This chapter provides some context on fairness in international criminal trials. It discusses the establishment of the international criminal tribunals and the growth of international criminal procedure as a discipline. It distinguishes between international and hybrid criminal tribunals and argues that the key factor in determining whether a tribunal is international is whether its founding instrument was part of an international treaty or instrument. It analyses the nature of international criminal procedure against some key theories on the classification of legal systems, and discusses the role of judges in procedural law-making before the tribunals. It argues that, while human rights jurisprudence on the right to a fair trial cannot be ignored in assessments of the fairness of international criminal trials, such standards do not enunciate best practice, given that the jurisprudence only provides illustration on breaches of these rights and look at whether proceedings ‘as a whole’ were fair.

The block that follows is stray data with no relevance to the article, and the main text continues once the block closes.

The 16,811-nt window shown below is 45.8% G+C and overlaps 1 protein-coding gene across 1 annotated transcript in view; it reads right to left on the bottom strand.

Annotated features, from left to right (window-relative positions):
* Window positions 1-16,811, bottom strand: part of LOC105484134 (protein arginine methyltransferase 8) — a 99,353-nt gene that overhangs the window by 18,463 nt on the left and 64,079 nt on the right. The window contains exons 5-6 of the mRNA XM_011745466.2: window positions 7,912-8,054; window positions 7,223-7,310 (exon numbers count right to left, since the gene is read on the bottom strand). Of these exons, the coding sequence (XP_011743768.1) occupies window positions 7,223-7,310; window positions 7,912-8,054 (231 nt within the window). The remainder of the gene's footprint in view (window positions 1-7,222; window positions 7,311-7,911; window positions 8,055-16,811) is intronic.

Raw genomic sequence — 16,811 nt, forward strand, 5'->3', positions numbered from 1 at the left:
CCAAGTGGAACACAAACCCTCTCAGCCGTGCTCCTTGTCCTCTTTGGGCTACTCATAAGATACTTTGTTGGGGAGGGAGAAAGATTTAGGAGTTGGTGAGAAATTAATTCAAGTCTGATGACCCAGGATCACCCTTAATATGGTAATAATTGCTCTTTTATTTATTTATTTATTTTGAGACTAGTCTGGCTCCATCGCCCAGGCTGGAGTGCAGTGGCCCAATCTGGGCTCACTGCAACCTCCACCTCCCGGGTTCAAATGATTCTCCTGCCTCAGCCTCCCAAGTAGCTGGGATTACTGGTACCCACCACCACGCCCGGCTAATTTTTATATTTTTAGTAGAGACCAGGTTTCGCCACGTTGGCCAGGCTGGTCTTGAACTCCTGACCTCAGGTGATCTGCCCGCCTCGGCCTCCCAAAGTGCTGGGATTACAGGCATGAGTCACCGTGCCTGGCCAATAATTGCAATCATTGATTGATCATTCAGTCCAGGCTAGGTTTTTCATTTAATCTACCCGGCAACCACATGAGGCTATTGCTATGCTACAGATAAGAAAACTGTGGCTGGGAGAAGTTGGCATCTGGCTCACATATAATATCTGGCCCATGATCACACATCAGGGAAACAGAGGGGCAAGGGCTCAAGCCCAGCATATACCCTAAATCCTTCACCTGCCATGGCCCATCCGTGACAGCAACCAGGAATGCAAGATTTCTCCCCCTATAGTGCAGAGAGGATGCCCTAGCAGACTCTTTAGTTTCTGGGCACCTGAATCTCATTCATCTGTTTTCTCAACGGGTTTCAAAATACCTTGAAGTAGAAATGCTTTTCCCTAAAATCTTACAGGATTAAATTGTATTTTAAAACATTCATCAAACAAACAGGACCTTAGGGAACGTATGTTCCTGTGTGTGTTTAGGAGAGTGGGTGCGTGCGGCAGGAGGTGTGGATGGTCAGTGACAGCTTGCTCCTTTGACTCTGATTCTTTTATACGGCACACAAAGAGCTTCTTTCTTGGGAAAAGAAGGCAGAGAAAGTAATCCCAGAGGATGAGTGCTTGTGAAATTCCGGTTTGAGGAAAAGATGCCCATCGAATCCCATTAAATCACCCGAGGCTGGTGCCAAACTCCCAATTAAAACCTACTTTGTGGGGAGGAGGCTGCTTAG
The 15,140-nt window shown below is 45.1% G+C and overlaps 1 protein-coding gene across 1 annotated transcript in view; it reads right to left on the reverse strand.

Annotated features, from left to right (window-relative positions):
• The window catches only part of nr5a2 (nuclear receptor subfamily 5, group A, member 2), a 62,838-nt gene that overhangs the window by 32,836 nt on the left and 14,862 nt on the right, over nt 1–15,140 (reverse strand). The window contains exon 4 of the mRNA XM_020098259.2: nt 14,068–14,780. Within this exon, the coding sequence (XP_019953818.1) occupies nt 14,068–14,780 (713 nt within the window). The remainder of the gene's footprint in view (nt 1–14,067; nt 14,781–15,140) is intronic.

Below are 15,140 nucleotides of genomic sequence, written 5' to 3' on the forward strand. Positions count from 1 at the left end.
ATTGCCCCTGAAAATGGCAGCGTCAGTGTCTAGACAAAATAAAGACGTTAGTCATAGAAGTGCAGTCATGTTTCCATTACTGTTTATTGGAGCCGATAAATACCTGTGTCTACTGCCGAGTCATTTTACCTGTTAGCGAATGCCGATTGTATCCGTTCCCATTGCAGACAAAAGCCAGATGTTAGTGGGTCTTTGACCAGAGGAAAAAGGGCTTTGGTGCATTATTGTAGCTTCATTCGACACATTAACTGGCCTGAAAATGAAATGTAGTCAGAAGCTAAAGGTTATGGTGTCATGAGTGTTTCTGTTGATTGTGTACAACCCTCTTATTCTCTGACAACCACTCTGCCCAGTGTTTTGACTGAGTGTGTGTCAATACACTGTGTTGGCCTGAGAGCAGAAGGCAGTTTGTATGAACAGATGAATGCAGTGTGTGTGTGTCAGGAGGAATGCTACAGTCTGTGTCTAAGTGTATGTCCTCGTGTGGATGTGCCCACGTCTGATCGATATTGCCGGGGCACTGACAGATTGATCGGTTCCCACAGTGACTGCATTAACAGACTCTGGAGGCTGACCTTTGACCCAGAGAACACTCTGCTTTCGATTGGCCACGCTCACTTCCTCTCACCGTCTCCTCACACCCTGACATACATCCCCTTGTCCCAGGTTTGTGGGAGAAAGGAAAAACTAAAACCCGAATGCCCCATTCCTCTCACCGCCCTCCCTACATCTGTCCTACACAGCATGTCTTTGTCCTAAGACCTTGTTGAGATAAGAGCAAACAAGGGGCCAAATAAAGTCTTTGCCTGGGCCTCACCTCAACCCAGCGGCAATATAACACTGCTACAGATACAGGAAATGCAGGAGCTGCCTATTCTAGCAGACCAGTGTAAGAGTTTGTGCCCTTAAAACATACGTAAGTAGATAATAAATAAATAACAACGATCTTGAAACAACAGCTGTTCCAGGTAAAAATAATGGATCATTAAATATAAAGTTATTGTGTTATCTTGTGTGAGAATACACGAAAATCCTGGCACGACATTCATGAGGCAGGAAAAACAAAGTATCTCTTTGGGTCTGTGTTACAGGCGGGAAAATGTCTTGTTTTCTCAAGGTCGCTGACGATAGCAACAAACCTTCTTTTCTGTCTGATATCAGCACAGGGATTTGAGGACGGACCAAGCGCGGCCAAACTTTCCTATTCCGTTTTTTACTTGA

Keywords: international courts and tribunals, international criminal law, human rights, right to a fair trial, Extraordinary Chambers in the Courts of Cambodia (ECCC), International Criminal Tribunal for Rwanda (ICTR), Special Court for Sierra Leone (SCSL), International Criminal Court (ICC), Special Tribunal for Lebanon (STL), International Criminal Tribunal for the former Yugoslavia (ICTY)
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